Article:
Brachial plexopathy is a form of peripheral neuropathy. It occurs when there is damage to the brachial plexus. This is an area on each side of the neck where nerve roots from the spinal cord split into each arm's nerves.
Damage to these nerves results in pain, decreased movement, or decreased sensation in the arm and shoulder.
Neuropathy - brachial plexus; Brachial plexus dysfunction; Parsonage-Turner syndrome; Pancoast syndrome
Damage to the brachial plexus is usually from direct injury to the nerve, stretching injuries (including birth trauma), pressure from tumors in the area (especially from lung tumors), or damage that results from radiation therapy.
Brachial plexus dysfunction may also be associated with:
In some cases, no cause can be identified.
Symptoms may include:
Treatment is aimed at correcting the underlying cause and allowing you to use your hand and arm as much as possible. In some cases, no treatment is needed and the problem gets better on its own.
Treatment options include any of the following:
Occupational therapy or counseling to suggest changes in the workplace may be needed.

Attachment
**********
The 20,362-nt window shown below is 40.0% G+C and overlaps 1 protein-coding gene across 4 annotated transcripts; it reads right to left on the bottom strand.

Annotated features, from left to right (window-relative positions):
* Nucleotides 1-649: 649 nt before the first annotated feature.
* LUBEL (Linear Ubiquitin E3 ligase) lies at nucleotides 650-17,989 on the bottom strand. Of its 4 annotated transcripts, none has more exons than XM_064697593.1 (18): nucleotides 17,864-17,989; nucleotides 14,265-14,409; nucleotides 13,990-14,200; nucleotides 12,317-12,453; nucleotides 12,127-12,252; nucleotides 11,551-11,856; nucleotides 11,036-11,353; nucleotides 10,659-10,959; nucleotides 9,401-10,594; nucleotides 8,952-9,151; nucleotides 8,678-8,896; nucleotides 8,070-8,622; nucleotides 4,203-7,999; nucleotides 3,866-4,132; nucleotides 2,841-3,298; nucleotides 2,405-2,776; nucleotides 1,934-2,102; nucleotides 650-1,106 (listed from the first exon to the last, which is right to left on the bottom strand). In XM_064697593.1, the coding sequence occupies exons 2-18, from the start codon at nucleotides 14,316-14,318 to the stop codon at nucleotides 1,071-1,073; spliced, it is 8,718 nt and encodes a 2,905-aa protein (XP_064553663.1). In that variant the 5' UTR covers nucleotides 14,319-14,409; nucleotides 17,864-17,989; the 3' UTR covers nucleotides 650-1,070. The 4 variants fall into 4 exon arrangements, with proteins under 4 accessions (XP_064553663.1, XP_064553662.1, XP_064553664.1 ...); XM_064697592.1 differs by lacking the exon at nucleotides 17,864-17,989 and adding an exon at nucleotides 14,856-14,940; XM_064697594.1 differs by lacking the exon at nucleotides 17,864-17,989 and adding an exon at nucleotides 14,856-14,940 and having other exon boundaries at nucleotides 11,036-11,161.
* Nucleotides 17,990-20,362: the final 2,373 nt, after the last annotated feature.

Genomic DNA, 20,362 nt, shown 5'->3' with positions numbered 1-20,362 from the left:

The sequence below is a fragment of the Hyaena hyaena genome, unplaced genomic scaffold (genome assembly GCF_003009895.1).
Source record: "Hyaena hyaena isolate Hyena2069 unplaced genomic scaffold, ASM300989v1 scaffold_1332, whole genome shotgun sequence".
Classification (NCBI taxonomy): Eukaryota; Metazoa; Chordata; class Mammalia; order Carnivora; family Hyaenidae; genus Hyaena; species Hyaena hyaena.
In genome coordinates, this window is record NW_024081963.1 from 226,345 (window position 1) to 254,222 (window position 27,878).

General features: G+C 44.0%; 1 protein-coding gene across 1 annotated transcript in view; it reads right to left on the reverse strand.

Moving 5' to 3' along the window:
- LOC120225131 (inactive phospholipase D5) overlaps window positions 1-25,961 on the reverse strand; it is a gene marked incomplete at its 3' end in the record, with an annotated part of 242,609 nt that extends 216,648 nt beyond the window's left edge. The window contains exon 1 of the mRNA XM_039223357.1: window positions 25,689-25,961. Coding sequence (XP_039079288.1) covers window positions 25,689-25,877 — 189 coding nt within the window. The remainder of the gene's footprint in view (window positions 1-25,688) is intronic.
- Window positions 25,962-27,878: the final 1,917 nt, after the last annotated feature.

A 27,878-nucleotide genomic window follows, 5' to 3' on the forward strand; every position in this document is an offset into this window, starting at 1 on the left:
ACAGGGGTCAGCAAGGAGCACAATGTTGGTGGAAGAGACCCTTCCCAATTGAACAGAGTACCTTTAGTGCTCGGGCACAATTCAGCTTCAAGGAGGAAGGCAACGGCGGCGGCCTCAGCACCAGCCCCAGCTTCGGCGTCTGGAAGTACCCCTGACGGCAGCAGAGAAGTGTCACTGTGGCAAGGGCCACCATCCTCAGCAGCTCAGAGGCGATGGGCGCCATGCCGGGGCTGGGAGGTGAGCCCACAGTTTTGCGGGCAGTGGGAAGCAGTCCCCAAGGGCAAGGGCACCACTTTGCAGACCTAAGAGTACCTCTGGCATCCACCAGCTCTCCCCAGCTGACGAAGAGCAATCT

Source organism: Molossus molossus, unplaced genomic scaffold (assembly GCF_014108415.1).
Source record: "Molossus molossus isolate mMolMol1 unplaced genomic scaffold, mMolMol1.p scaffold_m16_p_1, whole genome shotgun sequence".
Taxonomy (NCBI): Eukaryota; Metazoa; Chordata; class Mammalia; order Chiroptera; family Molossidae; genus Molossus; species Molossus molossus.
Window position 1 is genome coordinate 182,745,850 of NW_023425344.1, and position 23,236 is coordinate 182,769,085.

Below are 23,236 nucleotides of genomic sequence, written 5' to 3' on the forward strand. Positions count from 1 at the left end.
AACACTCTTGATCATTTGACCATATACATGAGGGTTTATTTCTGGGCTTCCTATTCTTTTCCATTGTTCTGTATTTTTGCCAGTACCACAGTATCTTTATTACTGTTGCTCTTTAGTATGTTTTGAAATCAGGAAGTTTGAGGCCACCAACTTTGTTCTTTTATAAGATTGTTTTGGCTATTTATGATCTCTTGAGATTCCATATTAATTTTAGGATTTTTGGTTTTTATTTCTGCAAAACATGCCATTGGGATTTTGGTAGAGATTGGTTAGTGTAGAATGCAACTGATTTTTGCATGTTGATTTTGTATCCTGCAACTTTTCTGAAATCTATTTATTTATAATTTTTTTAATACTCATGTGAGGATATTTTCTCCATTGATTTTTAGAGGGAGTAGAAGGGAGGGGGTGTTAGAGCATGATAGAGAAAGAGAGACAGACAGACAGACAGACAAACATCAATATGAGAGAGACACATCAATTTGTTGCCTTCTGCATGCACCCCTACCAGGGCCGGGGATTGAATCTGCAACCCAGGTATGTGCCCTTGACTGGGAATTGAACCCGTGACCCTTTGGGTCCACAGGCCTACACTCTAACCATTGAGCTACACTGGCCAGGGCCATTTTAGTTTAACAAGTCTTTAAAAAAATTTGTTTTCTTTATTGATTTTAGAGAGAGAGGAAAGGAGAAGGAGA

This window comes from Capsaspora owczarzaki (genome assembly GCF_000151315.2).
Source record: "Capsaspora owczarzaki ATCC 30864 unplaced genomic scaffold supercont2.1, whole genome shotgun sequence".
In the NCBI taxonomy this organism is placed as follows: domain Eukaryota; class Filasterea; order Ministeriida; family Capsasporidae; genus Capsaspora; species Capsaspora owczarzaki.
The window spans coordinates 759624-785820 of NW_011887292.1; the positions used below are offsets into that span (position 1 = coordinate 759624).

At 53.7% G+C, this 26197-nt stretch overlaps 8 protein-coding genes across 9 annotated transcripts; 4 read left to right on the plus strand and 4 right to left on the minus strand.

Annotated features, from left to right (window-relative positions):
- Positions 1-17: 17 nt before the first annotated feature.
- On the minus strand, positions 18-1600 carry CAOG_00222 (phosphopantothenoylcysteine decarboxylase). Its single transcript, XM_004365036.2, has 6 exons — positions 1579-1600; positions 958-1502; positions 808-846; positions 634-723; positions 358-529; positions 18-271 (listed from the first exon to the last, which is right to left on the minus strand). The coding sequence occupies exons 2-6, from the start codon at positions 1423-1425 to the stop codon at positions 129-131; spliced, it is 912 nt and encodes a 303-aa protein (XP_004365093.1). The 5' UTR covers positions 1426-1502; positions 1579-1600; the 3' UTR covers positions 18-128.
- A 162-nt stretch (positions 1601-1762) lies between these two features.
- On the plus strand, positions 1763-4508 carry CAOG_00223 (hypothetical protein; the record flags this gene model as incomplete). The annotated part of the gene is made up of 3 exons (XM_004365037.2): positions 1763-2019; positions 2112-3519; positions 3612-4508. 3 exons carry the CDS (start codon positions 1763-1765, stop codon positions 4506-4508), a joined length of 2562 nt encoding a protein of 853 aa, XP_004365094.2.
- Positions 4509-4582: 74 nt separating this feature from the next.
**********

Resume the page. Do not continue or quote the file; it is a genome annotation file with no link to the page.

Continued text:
Medical conditions such as diabetes and kidney disease can damage nerves. In these cases, treatment is also directed at the underlying medical condition.
A good recovery is possible if the cause is identified and properly treated. In some cases, there is partial or complete loss of movement or sensation. Nerve pain may be severe and may last for a long time.
Complications may include:
Call your health care provider if you experience pain, numbness, tingling, or weakness in the shoulder, arm, or hand.
Chad DA, Bowley MP. Disorders of nerve roots and plexuses. In: Daroff RB, Jankovic J, Mazziotta JC, Pomeroy SL, eds. Bradley's Neurology in Clinical Practice. 7th ed. Philadelphia, PA: Elsevier; 2016:chap 106.
Waldman SD. Cervicothoracic interspinous bursitis. In: Waldman SD, ed. Atlas of Uncommon Pain Syndromes. 4th ed. Philadelphia, PA: Elsevier; 2020:chap 23.